By Hillel Aron
By Joseph Tsidulko
By Patrick Range McDonald
By David Futch
By Hillel Aron
By Dennis Romero
By Jill Stewart
By Dennis Romero
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YOU BETTER START SWIMMIN’ OR YOU’LL SINK LIKE A STONE . . .
Re: Howard Blume’s “The End of Times” [March 17–23]. If nothing else, the recent sale of Times Mirror Corp. (parent of the Los Angeles Times) to the Chicagoans should put the final nail in the coffin on the idea of “corporate citizenship.” If even the Chandlers, with their storied connections to Los Angeles, would sell us down the river, then why would you expect any better from ARCO, from Unocal, or Security Pacific, or any of the other names that have put profit first?
And indeed, the purpose of a publicly held corporation — and its fiduciary obligation — is to maximize profits for shareholders. There is no broader purpose.
For the citizens of Los Angeles, it should be clear that civic leadership must come from the public sector. It must come from our elected officials, endowed with tax dollars. Those of us staying here must consciously choose to make our public infrastructure better, and our public spaces more livable, and our schools better financed, even through the fog thrown up by anti-government forces.
The increasingly vital role of the L.A. Weekly will be in local and sustained civic coverage, reminding all of us that we can make this region a better place, if we try to, through our public agencies. Our air and water are cleaner than 20 years ago, and it wasn’t corporate leadership that brought us here.
—Benjamin Mark ColeLos Angeles
In Howard Blume’s story “The End of Times,” he quotes someone saying that there are far too many wire-service stories in the Chicago Tribune. Hmm. On Thursday, March 16, 2000, there are six stories on the first page, and all are written by Tribune staff members; Page 2 contains the Tribune gossip column; Page 3 — a local columnist, a story about the governor of Illinois written by a Trib staff writer, one story from The New York Times and one from the AP; Page 4 — two continuations of stories from Page 1 and another story by a Trib foreign correspondent; Page 5 — two stories from the Trib Washington Bureau staff and four very short stories from Tribune News Services; Page 6 — continuation of a Trib story from Page 1; Page 7 — all Trib staff stories; Page 8 — one AP story and five very short stories from Tribune News Services; Page 9 — local obits; ditto Pages 10 and 11; Page 12 — editorials; Page 13 — op-ed; Page 14 — all Trib staff. Now, this is the Downstate edition rather than a city edition, but I still think you can see that the Trib staff contributes mightily to this paper.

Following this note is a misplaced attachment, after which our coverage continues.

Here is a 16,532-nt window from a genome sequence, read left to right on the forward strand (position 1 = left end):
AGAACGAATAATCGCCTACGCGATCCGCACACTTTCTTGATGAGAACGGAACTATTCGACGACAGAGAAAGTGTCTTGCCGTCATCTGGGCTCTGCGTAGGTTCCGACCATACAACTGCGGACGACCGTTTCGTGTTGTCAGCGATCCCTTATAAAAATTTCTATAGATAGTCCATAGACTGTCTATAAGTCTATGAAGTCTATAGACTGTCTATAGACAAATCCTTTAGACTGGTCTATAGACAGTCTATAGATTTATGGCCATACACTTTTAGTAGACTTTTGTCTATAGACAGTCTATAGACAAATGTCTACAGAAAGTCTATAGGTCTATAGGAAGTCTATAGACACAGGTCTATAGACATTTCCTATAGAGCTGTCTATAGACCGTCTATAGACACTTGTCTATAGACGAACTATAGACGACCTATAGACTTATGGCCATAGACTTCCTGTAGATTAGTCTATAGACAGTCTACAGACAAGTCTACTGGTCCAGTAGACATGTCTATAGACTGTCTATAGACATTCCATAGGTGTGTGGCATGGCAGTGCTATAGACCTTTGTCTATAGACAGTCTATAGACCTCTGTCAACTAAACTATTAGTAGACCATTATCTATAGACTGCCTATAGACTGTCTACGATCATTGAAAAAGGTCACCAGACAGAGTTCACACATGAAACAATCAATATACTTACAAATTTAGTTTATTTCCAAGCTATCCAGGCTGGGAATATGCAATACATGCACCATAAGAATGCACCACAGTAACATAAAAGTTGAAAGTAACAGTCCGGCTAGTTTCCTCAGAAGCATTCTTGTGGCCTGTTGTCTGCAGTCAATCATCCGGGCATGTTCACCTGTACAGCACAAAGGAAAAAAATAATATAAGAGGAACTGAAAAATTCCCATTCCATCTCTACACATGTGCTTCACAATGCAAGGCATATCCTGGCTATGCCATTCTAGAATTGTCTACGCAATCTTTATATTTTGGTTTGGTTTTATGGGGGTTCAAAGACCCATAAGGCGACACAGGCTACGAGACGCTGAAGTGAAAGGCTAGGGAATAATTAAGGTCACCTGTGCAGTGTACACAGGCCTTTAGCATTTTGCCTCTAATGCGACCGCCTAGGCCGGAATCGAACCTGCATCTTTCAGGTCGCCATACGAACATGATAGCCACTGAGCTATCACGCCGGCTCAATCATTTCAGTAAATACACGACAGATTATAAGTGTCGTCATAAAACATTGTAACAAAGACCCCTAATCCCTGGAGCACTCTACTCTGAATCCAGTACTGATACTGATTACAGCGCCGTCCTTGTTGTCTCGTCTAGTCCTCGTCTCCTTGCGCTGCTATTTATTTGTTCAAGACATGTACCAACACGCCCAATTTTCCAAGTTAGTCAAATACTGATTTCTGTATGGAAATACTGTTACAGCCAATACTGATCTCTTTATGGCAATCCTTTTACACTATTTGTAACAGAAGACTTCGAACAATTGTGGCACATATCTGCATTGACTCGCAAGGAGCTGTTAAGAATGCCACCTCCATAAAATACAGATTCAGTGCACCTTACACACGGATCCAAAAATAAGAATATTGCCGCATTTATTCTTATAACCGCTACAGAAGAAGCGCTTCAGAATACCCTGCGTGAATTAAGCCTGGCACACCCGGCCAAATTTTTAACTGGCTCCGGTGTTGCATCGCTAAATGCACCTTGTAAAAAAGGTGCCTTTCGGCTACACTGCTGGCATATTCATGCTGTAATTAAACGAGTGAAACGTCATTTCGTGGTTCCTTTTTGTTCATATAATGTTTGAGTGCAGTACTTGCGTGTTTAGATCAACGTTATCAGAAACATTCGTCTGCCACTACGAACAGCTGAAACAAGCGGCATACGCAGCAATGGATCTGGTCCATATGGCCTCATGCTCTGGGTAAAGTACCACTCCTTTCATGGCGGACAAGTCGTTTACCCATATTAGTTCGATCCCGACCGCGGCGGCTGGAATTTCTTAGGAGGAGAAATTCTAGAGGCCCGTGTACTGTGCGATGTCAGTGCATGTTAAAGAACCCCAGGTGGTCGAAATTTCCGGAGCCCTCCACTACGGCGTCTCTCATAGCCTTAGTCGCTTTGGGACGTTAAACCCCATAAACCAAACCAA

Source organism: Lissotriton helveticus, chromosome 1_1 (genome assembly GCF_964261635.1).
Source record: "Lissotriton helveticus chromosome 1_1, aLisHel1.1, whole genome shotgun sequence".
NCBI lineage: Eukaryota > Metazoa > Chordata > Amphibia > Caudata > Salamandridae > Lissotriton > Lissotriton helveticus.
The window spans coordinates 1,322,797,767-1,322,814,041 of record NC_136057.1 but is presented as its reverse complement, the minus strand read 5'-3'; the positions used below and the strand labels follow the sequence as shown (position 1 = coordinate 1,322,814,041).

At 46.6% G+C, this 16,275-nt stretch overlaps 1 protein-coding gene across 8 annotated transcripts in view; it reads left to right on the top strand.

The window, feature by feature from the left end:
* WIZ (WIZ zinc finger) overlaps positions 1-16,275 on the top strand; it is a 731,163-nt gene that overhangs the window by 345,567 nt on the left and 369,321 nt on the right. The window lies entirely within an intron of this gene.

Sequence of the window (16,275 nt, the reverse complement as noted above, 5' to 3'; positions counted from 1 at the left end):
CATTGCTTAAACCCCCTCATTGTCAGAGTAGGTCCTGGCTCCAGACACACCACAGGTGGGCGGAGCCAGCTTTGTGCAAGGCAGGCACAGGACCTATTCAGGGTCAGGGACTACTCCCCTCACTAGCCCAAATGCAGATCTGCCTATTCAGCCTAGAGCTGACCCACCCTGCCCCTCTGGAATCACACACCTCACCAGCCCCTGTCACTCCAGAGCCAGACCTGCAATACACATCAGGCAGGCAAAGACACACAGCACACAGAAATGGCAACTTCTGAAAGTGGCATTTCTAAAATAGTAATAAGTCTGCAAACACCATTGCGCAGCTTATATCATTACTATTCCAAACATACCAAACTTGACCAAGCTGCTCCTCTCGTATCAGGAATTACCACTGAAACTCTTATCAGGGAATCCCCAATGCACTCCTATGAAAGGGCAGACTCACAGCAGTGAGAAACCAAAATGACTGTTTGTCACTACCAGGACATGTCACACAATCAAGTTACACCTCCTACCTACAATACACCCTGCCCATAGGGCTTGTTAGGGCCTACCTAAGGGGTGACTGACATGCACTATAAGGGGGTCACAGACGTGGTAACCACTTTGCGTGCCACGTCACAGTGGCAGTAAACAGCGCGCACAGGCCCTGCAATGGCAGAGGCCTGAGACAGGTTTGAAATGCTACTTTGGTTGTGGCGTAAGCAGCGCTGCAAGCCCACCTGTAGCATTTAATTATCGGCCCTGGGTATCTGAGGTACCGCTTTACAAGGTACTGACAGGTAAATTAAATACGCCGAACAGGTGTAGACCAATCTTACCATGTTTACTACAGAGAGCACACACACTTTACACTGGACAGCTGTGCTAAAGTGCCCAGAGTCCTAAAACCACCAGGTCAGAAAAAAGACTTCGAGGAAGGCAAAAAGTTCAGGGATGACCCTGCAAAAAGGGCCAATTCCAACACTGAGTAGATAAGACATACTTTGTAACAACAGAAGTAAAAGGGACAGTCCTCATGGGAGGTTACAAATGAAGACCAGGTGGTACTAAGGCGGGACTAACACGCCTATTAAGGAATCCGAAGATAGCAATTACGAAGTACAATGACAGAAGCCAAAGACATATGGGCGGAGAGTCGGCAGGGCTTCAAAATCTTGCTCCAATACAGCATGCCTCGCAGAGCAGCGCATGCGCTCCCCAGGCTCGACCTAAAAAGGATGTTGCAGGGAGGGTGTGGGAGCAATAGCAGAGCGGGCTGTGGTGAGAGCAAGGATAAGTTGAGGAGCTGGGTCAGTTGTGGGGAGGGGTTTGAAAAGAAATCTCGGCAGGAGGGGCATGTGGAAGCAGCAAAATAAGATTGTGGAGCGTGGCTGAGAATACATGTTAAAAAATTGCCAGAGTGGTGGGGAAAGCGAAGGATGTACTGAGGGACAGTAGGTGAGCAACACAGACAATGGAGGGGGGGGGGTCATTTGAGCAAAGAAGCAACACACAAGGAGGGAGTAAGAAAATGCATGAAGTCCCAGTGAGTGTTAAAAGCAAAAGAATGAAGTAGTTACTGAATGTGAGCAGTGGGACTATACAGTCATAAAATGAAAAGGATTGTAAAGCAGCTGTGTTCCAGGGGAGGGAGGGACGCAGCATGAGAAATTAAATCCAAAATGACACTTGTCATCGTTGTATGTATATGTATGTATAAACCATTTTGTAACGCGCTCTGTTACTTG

Nor does the Trib, with its stress on local stories, ignore the nation or the world. The main story on Page 1 today is about Taiwan and China, written by three Trib staffers; another story is about affirmative action in California, written by a Trib staffer; another story is about a new species of primates, written by a Trib staffer; of the other two stories, one is about Sears and the other is about child support in Illinois. Four of the six stories are national or international, not local.
—Robert HoyleColchester, Illinois
CRADLE AND ALL
Re: Peter Moss’ letter regarding your cover story “When the Bough Breaks” [March 31–April 6]. Our grandson, Zelazo, was not “a piece of clothing that stopped being stylish and was discarded.” I am the grandfather who didn’t get a chance to play with his grandson, go fishing with him or celebrate his first birthday. Zelazo was loved, and, while caring for and loving our daughter Elizabeth, her mother and I grieved and felt the pain of the loss of our grandson. He was a sweet, precious baby boy who deserved to live a full life. We love both our daughter and our grandson. It is our hope that if help for those living with mental illness is provided in the community, others may not have to experience our pain and grief.
—Mark FaberColumbia, Maryland
FULL MOON OVER SEATTLE
In “After Seattle” [March 24–30], Marc Cooper does a good job of capturing some of the momentum coming off Seattle, now building for Earth Day in Washington, D.C., and then the 2000 political conventions. Yes, the Demo cratic Convention in Los Angeles will be another major stop along the road in our journey for justice (then it is on to Prague in September). What is unfortunate is that the L.A. Weekly focused on a few white individuals as the leaders of a movement that will come to L.A.
In the aftermath of Seattle, one of the greatest discussions was about the exclusion of people of color. Here in Los Angeles, a city where people of color are the majority, it is critical that the organizing is inclusive of all of our issues and concerns. The D2K network, in the spirit of Seattle and D.C., is striving to build an inclusive â organizing process. By continuing to promote a few white people, we do a disservice to this incredible movement, which is still in its infancy stage. And by focusing on these “national” players, we undermine the local work that is really the roots of the movement.